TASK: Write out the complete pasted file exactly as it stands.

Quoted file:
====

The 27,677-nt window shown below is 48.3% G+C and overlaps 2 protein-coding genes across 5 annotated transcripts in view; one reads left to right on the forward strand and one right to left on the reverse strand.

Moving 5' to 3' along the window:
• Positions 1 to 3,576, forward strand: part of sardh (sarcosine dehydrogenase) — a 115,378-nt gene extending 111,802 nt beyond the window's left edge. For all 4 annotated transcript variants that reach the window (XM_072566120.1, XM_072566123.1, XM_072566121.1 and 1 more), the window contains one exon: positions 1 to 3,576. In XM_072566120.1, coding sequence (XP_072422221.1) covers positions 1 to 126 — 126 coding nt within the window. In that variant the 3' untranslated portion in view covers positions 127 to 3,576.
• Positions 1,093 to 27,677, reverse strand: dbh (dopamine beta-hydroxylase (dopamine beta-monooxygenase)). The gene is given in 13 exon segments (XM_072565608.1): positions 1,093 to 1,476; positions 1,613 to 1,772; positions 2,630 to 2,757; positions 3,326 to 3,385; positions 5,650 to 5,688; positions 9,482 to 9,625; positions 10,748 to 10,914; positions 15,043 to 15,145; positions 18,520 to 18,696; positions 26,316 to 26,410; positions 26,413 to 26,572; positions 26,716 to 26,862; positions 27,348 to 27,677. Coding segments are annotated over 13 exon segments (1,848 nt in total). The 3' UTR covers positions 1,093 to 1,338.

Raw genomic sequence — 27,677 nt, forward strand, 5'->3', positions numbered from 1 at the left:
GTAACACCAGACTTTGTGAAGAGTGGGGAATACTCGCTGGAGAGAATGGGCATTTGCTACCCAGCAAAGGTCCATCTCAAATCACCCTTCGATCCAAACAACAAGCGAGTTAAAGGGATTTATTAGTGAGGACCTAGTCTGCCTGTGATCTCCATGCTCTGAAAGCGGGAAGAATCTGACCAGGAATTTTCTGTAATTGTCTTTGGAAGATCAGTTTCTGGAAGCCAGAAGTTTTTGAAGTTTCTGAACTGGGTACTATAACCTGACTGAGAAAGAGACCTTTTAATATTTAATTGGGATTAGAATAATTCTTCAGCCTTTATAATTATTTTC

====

The 27,677-nt window shown below is 48.3% G+C and overlaps 2 protein-coding genes across 5 annotated transcripts in view; one reads left to right on the forward strand and one right to left on the reverse strand.

Moving 5' to 3' along the window:
• Positions 1 to 3,576, forward strand: part of sardh (sarcosine dehydrogenase) — a 115,378-nt gene extending 111,802 nt beyond the window's left edge. For all 4 annotated transcript variants that reach the window (XM_072566120.1, XM_072566123.1, XM_072566121.1 and 1 more), the window contains one exon: positions 1 to 3,576. In XM_072566120.1, coding sequence (XP_072422221.1) covers positions 1 to 126 — 126 coding nt within the window. In that variant the 3' untranslated portion in view covers positions 127 to 3,576.
• Positions 1,093 to 27,677, reverse strand: dbh (dopamine beta-hydroxylase (dopamine beta-monooxygenase)). The gene is given in 13 exon segments (XM_072565608.1): positions 1,093 to 1,476; positions 1,613 to 1,772; positions 2,630 to 2,757; positions 3,326 to 3,385; positions 5,650 to 5,688; positions 9,482 to 9,625; positions 10,748 to 10,914; positions 15,043 to 15,145; positions 18,520 to 18,696; positions 26,316 to 26,410; positions 26,413 to 26,572; positions 26,716 to 26,862; positions 27,348 to 27,677. Coding segments are annotated over 13 exon segments (1,848 nt in total). The 3' UTR covers positions 1,093 to 1,338.

Raw genomic sequence — 27,677 nt, forward strand, 5'->3', positions numbered from 1 at the left:
GTAACACCAGACTTTGTGAAGAGTGGGGAATACTCGCTGGAGAGAATGGGCATTTGCTACCCAGCAAAGGTCCATCTCAAATCACCCTTCGATCCAAACAACAAGCGAGTTAAAGGGATTTATTAGTGAGGACCTAGTCTGCCTGTGATCTCCATGCTCTGAAAGCGGGAAGAATCTGACCAGGAATTTTCTGTAATTGTCTTTGGAAGATCAGTTTCTGGAAGCCAGAAGTTTTTGAAGTTTCTGAACTGGGTACTATAACCTGACTGAGAAAGAGACCTTTTAATATTTAATTGGGATTAGAATAATTCTTCAGCCTTTATAATTATTTTC